FORT EDWARD — An after-hours effort to treat Fort Hudson nursing home residents who caught coronavirus succeeded beyond the medical director’s wildest dreams.
Not a single resident died.
“It was nothing short of a miracle,” said Dr. Philip Gara. “I felt like I was a doctor in the ’40s when penicillin was created.”
It all started on Jan. 7. The entire nursing home in Fort Edward had been vaccinated on Jan. 2, but the vaccine takes at least two weeks to start to have a protective effect. Two employees tested positive, and then some of the residents they cared for tested positive as well.
Fort Hudson began testing everyone daily in an effort to track the virus. In cases where one roommate was positive and one was negative, residents were moved in an effort to keep the negative person from getting sick. But the negative roommate would get their own room, as an exposed person who might have the virus.
Still it spread. Gara began to worry that April’s outbreak was repeating itself. In that case, the virus hit the entire ambulatory Alzheimer’s unit and 11 people died, a 25% fatality rate.
“We had a woman who was asymptomatic. We caught it because we are testing frequently, but by that time the virus had spread like wildfire. The new, more-contagious strain is all around us,” Gara said. “It really hit. This reminded me of April when we first got hit.”
Because they were catching the cases so quickly, Gara hoped that an infusion of monoclonal antibodies could help. He’s been following the research, and there were indications that they worked well if they were given very early, right after a person caught the virus.
That’s a rare situation, but at the nursing home they were testing daily and catching people immediately. It was precisely the situation that might work.
First he called Glens Falls Hospital in hopes of bringing a resident there for an infusion. The hospital couldn’t get him in for an appointment until Tuesday, five days away.
“That might be too late,” Gara said. “So I called different people I know at Saratoga Hospital.”
One got him in touch with the head of the Emergency Department, who sent him to the doctor in charge of COVID patients, who referred him to the hospital’s pharmacist.
The pharmacist offered to send vials of Eli Lilly’s antibody treatment to the nursing home so that patients could be infused there. The vials were packed into a car and driven to Fort Hudson that day.
Two days later, he called again after more residents tested positive. The pharmacists drove the vials over personally.
And every patient did well.
“None of them passed,” he said. “I started using it like crazy.”
By the end of the outbreak, 23 people had tested positive. Nineteen of them received infusions and every one of them recovered.
“When you go from 20%-to-30% mortality in a nursing home to nothing, what is going on?” he said. “I was just dumbfounded.”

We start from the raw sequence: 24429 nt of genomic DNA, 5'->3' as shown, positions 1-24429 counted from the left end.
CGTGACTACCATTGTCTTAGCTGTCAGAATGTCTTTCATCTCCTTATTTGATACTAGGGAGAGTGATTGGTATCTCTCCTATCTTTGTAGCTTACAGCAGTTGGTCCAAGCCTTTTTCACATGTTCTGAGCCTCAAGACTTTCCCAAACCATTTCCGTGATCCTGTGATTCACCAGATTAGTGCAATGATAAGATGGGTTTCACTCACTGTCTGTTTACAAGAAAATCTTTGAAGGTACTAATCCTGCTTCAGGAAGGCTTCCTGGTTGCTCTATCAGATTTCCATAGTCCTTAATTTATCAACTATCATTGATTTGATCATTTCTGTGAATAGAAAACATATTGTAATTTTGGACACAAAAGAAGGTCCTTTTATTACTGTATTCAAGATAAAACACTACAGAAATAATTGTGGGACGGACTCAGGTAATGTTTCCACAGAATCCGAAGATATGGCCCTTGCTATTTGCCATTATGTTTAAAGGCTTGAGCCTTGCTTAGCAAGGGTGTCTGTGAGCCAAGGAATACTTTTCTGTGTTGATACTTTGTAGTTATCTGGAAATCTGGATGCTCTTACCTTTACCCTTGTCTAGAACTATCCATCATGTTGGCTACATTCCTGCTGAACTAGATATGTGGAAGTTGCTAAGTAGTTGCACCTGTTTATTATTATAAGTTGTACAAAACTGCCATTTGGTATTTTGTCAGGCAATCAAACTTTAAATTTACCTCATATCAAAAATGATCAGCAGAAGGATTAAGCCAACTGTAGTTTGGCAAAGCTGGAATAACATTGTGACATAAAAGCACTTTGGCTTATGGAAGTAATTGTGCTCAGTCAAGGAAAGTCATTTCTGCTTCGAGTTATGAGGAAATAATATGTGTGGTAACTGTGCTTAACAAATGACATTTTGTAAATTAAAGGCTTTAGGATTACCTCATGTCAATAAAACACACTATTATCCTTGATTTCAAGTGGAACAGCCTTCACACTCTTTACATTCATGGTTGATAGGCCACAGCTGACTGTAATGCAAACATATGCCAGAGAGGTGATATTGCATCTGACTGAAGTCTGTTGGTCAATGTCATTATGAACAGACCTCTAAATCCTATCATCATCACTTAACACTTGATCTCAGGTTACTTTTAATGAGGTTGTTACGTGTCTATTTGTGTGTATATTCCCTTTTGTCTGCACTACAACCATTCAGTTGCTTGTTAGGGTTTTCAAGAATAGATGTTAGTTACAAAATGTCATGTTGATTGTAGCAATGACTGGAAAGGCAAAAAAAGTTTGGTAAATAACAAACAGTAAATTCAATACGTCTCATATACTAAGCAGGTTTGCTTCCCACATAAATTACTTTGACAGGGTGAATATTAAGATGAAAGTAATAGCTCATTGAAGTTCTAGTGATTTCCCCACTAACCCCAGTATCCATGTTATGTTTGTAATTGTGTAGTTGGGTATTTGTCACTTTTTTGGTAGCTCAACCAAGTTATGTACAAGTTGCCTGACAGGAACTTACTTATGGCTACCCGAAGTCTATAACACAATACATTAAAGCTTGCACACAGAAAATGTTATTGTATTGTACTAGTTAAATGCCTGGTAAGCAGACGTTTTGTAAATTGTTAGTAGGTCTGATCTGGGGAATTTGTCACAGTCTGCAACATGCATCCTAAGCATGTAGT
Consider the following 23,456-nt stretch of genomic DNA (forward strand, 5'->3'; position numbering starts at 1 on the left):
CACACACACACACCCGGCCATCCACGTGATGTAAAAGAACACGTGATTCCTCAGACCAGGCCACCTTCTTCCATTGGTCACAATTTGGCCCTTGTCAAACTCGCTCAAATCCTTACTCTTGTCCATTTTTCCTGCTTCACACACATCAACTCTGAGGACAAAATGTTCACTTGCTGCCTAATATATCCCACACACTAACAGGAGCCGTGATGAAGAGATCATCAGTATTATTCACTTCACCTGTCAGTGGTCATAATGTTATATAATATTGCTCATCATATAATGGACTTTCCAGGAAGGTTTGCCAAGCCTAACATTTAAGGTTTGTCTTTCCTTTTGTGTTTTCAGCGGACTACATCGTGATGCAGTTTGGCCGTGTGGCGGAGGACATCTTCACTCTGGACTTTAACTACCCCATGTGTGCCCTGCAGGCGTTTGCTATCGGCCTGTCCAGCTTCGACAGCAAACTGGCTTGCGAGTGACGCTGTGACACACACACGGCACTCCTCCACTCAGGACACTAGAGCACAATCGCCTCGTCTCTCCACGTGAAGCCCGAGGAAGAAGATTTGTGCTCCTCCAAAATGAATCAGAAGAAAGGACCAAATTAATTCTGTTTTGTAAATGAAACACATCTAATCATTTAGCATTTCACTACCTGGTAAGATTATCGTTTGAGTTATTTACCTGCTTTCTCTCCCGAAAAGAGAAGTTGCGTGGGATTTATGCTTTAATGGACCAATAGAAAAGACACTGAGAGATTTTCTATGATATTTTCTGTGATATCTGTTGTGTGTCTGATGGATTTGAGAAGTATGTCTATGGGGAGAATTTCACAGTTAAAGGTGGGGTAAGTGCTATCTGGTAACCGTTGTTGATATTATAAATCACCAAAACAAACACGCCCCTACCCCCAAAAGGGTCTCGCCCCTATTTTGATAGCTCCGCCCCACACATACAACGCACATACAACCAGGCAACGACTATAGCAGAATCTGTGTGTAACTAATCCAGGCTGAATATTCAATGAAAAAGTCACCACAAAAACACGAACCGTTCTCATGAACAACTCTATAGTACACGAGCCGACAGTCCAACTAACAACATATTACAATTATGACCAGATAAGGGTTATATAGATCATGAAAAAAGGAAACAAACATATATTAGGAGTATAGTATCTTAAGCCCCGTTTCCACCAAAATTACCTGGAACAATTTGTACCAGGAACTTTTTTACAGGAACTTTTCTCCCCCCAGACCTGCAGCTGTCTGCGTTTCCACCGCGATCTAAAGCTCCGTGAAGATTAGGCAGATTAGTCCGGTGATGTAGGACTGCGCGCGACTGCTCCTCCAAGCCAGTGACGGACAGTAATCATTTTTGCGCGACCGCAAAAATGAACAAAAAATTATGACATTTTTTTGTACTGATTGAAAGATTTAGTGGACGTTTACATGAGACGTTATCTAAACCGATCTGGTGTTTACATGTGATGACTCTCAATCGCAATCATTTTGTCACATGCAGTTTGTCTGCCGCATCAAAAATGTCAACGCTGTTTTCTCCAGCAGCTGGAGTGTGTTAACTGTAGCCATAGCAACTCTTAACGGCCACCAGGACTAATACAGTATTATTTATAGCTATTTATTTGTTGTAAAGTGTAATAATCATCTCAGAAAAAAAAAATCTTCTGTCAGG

He had started reading up on the infusions after President Donald Trump touted the treatment.
“What piqued my interest was when the White House was coming down with infection after infection, every one of them got the cocktail and walked away thinking this is no big deal,” he said.
But he didn’t expect the same to happen to his elderly, frail nursing home residents.
Fort Hudson CEO Andy Cruikshank said that most of the infused residents had only mild symptoms.
“Moderate symptoms at their very worst,” he said.
It’s a far cry from what Fort Hudson endured in April, with patients dying in rapid succession while others were nursed back from the brink.
“That occurred at time when there was virtually no testing, little effective treatment and a poorly understood virus,” he said.
This time the nursing home was only limited by getting infusions to people quickly.
“Use of this treatment is very time- and symptom-sensitive, so our window to effectively initiate treatment was narrow,” he said. “Our medical staff and nursing staff did an absolutely outstanding job of containing, treating and resolving what I hope to be the last of our COVID cases.”
Notably, the outbreak did not spread throughout all of B Wing. Officials decided to close the fire doors in an effort to reduce air flow.
“So the hallways were shortened,” Gara said. “I’m really convinced, by locking down, we cut the air from flowing up and down the hallway. I think some of those engineering things played a role.”
They also set up tables lined with protective gear. Workers would put on a mask over their N-95 mask before entering a patient’s room and discard it before going to the next room. They all wore shields or goggles to protect their eyes as well.
“With this new strain, protecting your eyes” is important, he said. “It’s definitely (spread by) aerosol. That’s why you have to protect your eyes.”
In the hallways, workers double-mask but don’t necessarily wear an N-95 mask.
The nursing home did lose two people during the outbreak, but neither was connected to it. One person was on palliative care and died from other causes, but shortly after testing positive for coronavirus. The second resident who died caught the virus at a hospital, but was in total isolation at Fort Hudson and was not the cause of the outbreak.